5 Take note of if the filter you are wanting to paste is a video or audio filter, then select the filter option from the Paste Attributes dialog box . Click OK.



The Episode and Episode Pro software is loaded with features and one of the unique benefits is the ability to encode Bumpers and Trailers to videos. The Bumpers are videos which can be commercials, announcements, or other videos that are to be viewed before the main video plays. Trailers are videos with can also be commercials, TV program closes or other videos that are played back after the main video plays.

Learn more about adding Bumpers and Trailers and other cool features of Episode and Episode Pro in the upcoming 1-day Episode Pro training class in Orlando Florida.

With the popularity of Apple Macintosh, you may find the need to have a hard drive that can be used with both PC's and MAC's.


The latest version of Mac OS X can read standard PC hard-drives that are formatted as NTFS or FAT 32. However, there are a couple of catches:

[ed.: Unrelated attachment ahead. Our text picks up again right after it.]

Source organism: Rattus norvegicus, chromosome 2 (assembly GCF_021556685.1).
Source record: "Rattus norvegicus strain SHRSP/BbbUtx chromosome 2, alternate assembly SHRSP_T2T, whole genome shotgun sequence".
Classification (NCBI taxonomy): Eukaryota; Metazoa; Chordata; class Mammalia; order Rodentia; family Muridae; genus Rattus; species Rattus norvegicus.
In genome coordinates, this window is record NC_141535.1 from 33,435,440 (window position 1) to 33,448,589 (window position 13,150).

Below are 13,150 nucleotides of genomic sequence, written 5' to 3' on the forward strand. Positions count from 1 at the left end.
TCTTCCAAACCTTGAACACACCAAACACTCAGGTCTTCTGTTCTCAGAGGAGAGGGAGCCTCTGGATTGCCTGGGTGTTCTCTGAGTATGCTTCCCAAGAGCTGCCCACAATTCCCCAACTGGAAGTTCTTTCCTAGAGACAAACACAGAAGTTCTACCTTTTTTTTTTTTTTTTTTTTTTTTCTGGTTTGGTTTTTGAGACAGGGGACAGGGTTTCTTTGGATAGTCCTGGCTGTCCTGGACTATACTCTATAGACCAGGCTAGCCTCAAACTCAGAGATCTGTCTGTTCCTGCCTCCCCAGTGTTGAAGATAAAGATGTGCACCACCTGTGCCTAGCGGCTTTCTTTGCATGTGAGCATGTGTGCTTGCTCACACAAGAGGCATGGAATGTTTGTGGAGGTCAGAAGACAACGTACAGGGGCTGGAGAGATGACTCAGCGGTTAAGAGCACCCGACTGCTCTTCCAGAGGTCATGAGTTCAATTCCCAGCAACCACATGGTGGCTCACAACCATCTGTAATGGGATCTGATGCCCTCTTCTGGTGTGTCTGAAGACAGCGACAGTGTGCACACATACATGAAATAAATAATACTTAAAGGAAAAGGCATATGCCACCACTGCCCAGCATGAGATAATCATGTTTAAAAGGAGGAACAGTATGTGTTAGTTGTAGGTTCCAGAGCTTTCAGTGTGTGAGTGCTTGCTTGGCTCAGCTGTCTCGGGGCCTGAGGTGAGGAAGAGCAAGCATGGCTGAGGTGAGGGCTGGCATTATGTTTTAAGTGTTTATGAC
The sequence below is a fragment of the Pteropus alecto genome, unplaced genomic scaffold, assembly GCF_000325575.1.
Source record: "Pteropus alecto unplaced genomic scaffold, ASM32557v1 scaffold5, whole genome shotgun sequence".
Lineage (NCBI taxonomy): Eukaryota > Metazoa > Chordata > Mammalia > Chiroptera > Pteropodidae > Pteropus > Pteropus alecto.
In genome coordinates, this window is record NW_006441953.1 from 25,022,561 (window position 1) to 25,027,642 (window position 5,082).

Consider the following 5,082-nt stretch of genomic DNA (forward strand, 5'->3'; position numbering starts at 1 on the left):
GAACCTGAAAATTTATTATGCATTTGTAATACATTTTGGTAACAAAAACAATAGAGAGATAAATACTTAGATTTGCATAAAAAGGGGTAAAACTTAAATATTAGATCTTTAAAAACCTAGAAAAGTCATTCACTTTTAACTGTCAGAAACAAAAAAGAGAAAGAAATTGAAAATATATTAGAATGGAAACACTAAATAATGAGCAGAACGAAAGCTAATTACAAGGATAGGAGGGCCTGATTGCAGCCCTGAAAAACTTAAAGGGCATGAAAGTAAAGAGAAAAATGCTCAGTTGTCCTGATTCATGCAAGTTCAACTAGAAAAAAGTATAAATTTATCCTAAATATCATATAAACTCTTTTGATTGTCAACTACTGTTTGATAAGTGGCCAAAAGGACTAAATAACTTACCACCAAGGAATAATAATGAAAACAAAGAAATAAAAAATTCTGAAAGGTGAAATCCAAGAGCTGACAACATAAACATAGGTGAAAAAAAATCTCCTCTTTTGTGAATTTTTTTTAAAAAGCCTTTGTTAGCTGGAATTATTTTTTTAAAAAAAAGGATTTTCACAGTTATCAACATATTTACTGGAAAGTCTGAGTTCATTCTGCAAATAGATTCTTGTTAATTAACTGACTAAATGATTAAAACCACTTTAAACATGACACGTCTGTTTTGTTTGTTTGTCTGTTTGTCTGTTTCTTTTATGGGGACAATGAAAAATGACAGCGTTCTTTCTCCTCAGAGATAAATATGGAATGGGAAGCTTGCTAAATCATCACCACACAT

• If you have a hard-drive that is formatted as NTFS which stands for (New Technology File Ssytem), Mac OS X can only read the partition. It cannot write to it.
  • If you have a hard-drive that is formatted as FAT 32, Windows XP only allows a maximum partition size of 32 Gigs. This can be particularly annoying if you are working with large drives, such as a 1 TB drive. You'd end up with over 30 partitions on your desktop.
  • The largest file size for a Fat 32 partition is only 4GB.  This can really cause a problem for video editing systems, since files can easily exceed that.

The trick is to use your drive manfacturer's disk-formatting software which will allow you to format your drive as one large partition. Formatting your drive as one large FAT 32 partition is the easiest way to make a drive so it can be used with both PC's and Mac's.